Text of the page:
Ex-Edmonton city councilor Michael Walters made several assertions in a recent column about city council’s decision to withdraw from the Edmonton Metropolitan Region Transit Commission (EMTSC) that deserve careful scrutiny. In his list of reasons why the commission initiative failed, Walters lists first, “The outsized influence of the local transit union at city hall.”
While Amalgamated Transit Union Local 569 is honoured that Walters would assign us such power, we doubt that our influence was council’s first priority. In fact, we see 13 intelligent, committed members of city council who heard from numerous sources about the regional initiative and made a reasoned decision based on facts and the needs of their constituents. Walters owes them an apology. Instead he hectors them.
Image via the Edmonton Metropolitan Region Transit Commission website.
Second on the Walters list of why this version of regionalization failed is what he calls the “myth of existing regional transit.” As long as we’re talking about mythologies, we should include the myth of efficiencies and savings. Walters and his cohort, including St. Albert city councilor and EMSTC chair Wes Brodhead spent considerable resources promoting the idea, with Brodhead explicitly saying, “We’re going to save you some money,” in a 2020 meeting. In the end, there were no savings. In fact, there’s a long list of expenses that the municipalities are still on the hook for and we have yet to see a single hour of transit service.
Transit users commute daily on fixed routes to and from Edmonton, St Albert, Stony Plain, Spruce Grove, Ft. Saskatchewan, Strathcona County, Beaumont and Leduc and they do it on a single fare medium that is accepted by all buses. The Arc card is not a myth. The union supports and promotes the concept of a regional transit system and we look forward to participating in the development of more and better regional measures and to doing it without expensive commissions, CEOs, COOs, executive assistants, legal counsel and external communications and government relations contractors.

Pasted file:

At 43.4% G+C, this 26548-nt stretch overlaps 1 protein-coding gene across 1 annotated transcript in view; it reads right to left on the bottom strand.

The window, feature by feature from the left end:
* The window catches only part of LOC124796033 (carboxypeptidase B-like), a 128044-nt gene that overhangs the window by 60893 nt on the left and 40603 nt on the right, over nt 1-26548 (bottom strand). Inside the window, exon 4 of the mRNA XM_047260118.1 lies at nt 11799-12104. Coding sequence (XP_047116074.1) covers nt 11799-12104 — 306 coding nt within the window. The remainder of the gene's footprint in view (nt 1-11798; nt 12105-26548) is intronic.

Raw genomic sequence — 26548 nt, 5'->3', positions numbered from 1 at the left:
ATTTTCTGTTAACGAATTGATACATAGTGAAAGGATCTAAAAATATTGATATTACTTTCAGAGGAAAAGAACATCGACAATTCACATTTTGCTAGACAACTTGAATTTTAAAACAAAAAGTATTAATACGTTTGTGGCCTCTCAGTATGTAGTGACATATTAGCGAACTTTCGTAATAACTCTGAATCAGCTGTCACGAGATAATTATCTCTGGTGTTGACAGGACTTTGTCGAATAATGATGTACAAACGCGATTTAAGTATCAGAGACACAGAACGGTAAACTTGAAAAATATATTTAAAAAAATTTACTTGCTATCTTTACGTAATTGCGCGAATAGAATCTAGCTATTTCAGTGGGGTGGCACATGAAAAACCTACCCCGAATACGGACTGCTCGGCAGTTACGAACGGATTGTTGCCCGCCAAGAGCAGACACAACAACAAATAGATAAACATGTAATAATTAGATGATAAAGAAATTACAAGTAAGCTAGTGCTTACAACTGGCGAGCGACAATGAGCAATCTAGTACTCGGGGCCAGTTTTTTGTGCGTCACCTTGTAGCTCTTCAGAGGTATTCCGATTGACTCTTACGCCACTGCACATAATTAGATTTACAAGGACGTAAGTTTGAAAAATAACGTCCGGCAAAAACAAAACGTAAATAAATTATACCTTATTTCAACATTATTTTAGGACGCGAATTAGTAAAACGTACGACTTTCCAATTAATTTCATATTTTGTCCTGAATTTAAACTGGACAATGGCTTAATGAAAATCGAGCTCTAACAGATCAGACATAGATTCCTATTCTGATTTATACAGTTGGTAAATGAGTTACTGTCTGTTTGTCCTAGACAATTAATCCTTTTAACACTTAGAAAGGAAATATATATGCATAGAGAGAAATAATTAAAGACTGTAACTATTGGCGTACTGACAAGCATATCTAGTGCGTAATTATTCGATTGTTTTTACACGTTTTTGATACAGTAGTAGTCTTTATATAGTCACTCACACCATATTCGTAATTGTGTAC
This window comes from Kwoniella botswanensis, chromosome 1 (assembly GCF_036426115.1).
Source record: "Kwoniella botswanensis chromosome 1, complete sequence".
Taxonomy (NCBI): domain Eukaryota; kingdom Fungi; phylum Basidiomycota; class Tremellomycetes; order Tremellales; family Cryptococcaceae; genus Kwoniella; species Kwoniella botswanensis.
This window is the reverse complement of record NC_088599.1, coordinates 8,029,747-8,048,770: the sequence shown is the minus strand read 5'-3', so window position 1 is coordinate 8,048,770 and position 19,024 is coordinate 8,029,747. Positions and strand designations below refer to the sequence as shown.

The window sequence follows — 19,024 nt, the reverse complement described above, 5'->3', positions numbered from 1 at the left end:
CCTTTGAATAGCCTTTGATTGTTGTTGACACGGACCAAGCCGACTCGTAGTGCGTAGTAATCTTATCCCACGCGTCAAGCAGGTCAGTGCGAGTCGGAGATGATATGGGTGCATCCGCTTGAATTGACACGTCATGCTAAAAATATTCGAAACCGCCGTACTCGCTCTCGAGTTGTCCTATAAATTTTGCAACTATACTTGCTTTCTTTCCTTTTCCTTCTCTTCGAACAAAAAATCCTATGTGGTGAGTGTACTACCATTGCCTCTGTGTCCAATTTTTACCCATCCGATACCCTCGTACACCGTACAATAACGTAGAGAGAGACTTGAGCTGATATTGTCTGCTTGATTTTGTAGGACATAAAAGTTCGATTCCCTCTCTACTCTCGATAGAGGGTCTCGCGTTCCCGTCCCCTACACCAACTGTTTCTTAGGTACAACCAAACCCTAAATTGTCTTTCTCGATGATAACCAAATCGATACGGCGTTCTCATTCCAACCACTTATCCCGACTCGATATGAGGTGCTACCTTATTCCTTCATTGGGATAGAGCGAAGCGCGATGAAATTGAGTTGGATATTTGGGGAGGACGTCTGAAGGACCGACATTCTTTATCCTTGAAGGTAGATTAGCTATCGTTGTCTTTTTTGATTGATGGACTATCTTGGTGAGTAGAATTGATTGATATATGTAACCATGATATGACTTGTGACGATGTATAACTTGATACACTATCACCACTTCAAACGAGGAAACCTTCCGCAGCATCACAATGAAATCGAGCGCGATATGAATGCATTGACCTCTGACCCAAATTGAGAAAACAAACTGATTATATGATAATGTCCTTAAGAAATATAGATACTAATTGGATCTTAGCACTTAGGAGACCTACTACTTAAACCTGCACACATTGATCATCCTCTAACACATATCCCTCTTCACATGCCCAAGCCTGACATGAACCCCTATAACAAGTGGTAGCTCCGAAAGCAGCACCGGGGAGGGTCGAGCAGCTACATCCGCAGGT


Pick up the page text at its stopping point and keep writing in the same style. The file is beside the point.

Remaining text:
Walters also worries about how regional relationships will be affected by their decision. Having served on council for a number of years, Walters well knows that council’s first priority is to represent Edmontonians. Council, in its wisdom, decided that funding the regional transit commission was not in the best interests of Edmontonians. Regional relationships have to take a back seat when it’s Edmonton footing the bill.
When Strathcona County, the second largest partner in the commission, pulled out of it in 2020, there was a frantic push to assure the region that the commission was still viable. In truth, that was the beginning of the end for the commission and it should have been stopped dead in its tracks at that time. It was the failure of the Don Iveson-era city councils, of which Walters was a member, that cost Edmonton so much. To now criticize the current council for fixing their mistakes is both unfair and unreasonable.
And Walters sang a much different tune about the prerogative of elected officials to represent their community back when Strathcona County pulled out of the commission.
"They were always a bit skeptical of the value of letting go of some autonomy and control over a system that they're very proud of. So that's their right as elected representatives of that community to make that choice," Walters said to the CBC in February of 2020.
As for a path forward, we hope that it is already underway. ATU is prepared to roll up its sleeves and get to work developing more and better regional initiatives sooner than later. The will is there. Now we need to commit to transit ideas and move forward to a brilliant regional transit system that is the envy of the country. We don’t need an expensive boondoggle that robs us of direct control of the heart of our city plan and serves only the needs of a few at the top.
Steve Bradshaw is the elected president and business agent of Amalgamated Transit Union 569.
This is a lightly edited version of an email blast that Bradshaw sent to ATU 569 members.